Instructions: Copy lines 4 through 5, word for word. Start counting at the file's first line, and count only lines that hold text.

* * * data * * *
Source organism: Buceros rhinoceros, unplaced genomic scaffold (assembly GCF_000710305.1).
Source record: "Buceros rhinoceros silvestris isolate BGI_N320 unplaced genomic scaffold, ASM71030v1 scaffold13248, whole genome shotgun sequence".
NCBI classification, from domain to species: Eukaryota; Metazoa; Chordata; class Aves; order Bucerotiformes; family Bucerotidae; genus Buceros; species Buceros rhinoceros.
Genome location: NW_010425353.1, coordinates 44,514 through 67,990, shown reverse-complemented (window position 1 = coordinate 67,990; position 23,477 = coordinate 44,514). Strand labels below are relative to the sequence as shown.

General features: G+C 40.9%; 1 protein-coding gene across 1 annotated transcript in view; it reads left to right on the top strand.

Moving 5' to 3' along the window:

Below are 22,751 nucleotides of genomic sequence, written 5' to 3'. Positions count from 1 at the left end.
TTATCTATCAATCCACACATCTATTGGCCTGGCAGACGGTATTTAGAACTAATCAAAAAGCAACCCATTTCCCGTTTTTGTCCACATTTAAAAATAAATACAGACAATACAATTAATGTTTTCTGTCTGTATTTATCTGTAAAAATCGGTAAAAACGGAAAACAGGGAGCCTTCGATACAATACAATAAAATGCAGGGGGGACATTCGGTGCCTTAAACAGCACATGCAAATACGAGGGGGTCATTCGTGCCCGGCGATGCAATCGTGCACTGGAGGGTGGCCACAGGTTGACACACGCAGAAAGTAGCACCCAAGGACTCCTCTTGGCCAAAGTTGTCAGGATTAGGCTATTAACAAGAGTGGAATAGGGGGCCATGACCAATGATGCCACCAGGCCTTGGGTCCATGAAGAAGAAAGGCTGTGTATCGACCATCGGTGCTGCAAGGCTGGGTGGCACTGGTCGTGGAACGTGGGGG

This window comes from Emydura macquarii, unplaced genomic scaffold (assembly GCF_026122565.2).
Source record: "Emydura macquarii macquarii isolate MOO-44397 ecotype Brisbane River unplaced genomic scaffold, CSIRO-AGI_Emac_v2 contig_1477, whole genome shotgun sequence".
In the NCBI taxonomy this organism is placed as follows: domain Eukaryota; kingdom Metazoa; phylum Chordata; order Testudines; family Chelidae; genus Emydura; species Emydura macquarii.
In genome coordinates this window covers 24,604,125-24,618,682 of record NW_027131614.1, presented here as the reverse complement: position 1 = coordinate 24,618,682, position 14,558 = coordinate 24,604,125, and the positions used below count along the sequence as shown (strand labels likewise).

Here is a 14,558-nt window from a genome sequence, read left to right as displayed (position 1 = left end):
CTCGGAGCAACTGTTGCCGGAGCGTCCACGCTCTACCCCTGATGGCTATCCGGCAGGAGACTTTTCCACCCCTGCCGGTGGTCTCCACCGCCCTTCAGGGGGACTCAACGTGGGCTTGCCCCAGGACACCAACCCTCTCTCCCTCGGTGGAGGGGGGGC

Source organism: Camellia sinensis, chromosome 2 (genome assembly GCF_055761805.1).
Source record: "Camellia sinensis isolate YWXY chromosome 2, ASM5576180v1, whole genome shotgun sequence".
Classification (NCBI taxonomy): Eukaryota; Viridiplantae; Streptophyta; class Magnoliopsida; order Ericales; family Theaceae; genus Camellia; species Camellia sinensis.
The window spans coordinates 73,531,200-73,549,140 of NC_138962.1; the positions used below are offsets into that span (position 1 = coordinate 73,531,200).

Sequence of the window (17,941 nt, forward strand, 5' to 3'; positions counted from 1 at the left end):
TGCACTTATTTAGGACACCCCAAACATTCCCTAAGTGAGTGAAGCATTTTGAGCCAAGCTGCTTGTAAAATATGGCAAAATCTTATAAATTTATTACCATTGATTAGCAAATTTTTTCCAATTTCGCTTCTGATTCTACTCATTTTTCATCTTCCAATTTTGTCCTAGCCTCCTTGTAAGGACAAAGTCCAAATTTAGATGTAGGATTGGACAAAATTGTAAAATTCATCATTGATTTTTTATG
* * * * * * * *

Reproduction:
Genome location: NW_010425353.1, coordinates 44,514 through 67,990, shown reverse-complemented (window position 1 = coordinate 67,990; position 23,477 = coordinate 44,514). Strand labels below are relative to the sequence as shown.

General features: G+C 40.9%; 1 protein-coding gene across 1 annotated transcript in view; it reads left to right on the top strand.